Goldenberry (Suan Jiang)
Botanical Name: Western – Physalis peruviana, P. alkekengi, P. heterophylla, P. angulata. Eastern – P. alkekengi.
Goldenberry (aka Physalis) resembles a tomatillo, wrapped in a papery case. It is sometimes called Chinese lantern. It is an excellent source of vitamins A, B1, B3, B6, C, E, and K. Native to South America its history is traced back to the Inca. In the U.S. the plant is marketed as goldenberry. Oil made from the seeds contain linoleic and oleic acids.
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Western Name: Goldenberry
Also Known As: Physalis, Inca Berry, Aztec Berry, Chinese Lantern, Peruvian Ground Berry, Peruvian Groundcherry, Cape Gooseberry, Winter Cherry, Aguaymanto, Uvilla, Uchuva
Organs/Systems: Immune, Respiratory, Liver, Bladder, Eyes
Key Actions: Nutritive Tonic, Antioxidant, Anti-inflammatory, Immune Enhancing, Antipyretic, Antimicrobial, Diuretic, Analgesic, Sedative
Medicinal Uses: Nutritive, lowers cholesterol, colds and flu, laryngitis, arthritis, diabetes, cancer, joint pain, night vision, brain function, healthy pregnancy, hepatitis, jaundice, fevers, difficulty urinating, leukemia, calms anxiety.
Pin Yin: Suan Jiang (Physalis)
Also Known As: Jin Deng Long or Deng Long Guo (“Lantern Fruit”, P. alkekengi), Pao Zai Cao (P. angulata)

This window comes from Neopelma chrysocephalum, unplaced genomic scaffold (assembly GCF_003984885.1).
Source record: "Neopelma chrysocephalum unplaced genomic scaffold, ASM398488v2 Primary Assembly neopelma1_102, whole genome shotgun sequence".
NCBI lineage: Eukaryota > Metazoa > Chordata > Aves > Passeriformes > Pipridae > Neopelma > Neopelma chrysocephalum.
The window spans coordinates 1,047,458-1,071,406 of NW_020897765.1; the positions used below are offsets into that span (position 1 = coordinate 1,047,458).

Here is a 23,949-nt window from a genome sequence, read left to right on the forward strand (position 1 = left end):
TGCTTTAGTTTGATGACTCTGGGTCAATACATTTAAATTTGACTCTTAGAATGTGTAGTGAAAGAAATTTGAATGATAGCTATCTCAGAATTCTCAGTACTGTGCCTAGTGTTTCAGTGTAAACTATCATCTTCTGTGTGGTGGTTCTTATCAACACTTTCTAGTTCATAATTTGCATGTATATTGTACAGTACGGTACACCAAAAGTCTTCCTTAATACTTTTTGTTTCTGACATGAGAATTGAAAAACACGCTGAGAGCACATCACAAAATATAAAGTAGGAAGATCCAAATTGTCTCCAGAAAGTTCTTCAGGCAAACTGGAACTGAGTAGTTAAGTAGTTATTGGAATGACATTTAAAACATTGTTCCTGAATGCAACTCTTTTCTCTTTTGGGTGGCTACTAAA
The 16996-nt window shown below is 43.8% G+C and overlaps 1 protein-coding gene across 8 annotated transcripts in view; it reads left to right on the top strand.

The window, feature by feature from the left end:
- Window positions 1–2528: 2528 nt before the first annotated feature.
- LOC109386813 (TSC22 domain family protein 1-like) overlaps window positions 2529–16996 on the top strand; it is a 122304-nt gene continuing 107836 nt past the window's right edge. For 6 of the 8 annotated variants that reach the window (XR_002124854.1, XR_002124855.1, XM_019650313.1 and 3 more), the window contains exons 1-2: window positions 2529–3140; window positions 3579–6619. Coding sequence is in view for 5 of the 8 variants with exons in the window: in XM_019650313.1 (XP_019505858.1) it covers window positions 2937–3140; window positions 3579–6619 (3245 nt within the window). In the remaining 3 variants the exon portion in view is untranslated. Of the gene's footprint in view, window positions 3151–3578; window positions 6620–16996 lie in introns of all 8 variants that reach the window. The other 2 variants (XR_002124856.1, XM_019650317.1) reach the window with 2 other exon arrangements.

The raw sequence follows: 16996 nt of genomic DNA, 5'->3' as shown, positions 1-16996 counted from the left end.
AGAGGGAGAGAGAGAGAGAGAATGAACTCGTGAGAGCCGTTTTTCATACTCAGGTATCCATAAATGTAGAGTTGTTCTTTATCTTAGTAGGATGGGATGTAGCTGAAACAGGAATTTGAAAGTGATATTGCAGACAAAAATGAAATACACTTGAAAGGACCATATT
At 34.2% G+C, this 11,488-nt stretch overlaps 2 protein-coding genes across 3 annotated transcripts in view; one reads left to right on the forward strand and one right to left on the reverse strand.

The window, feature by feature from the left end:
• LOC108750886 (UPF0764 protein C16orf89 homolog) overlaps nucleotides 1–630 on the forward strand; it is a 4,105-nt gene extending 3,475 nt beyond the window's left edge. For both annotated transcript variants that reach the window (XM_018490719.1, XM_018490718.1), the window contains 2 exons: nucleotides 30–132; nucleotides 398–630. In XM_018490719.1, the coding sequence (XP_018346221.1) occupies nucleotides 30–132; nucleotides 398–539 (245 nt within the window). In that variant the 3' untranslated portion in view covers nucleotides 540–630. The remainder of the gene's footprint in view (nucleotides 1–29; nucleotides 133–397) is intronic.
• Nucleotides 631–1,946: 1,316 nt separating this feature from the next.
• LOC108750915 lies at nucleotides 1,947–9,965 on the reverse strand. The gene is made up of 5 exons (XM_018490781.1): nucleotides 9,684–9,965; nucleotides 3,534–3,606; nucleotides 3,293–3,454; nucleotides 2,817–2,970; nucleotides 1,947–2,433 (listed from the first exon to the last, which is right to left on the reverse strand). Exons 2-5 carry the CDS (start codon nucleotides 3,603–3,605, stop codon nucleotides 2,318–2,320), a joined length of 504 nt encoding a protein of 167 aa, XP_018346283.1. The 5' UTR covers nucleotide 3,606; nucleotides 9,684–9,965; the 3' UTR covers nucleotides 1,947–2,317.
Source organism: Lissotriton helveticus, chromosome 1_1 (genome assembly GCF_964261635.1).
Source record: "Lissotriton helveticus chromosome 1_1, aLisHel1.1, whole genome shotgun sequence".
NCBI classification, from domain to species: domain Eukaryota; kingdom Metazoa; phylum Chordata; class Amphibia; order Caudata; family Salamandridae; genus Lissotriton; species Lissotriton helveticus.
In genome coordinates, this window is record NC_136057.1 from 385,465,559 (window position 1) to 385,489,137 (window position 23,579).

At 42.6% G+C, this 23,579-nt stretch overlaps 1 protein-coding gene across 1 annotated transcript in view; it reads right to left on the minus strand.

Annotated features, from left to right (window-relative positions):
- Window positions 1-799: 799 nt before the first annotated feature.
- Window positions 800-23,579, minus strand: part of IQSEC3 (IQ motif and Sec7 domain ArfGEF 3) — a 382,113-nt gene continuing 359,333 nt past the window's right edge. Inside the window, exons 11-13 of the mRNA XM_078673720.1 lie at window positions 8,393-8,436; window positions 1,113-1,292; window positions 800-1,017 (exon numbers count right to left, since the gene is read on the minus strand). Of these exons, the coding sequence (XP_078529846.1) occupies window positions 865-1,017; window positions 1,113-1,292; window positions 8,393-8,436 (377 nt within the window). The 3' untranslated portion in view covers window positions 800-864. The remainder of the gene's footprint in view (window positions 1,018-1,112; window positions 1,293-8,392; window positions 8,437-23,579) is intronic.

Meridians: Lung, Spleen
Key Actions: Clears Heat, Removes Toxicity, Promotes Urination
Medicinal Uses: Malaria, cancer, asthma, sore throats, cough, eczema, dermatitis, arthritis, hepatitis, urinary tract infections, fevers, edema, abscesses, abdominal disorders, diabetes, purifies blood, boosts immune and metabolic functions.
Basic Habitat / Botany:
Goldenberry is in the nightshade family Solanaceae. It is closely related to the tomatillo and the Chinese lantern. In the tropics it is a perennial plant, in more temperate climates it is an annual. It grows into a diffusely branched shrub that can be 3 to 5 feet tall with spreading branches and velvety, heart-shaped leaves. The flowers are bell-shaped and drooping with yellow and purple-brown spots internally. When the flowers fall, the calyx expands and ultimately forms a beige husk that encloses the fruit. The fruit is a round, smooth berry that resembles a miniature yellow tomato. It is green when it is unripe.
Physalis is native to the mountain slope regions of Peru, Chile, Ecuador, and Colombia. It is now cultivated across the world in temperate and tropical regions.
Parts Most Frequently Used: Ripe Fruit
Flavors/Temps: Sour, Sweet, Bitter, Acid, Cold
Caution: The ripe fruit is considered safe, however, the unripe berries and leaves are highly toxic and in rare cases, even fatal if ingested. High doses can be an abortifacient.
Key Constituents: Physalin, Cryptoxanthin, Carotenoids, Solanine Protein, Vitamin A, B1, B3, B2, C, E, and K, Iron, Calcium, Zinc, Magnesium, Fiber, Sodium, Phosphorus, Lutein, Rhodopsin, Hystonin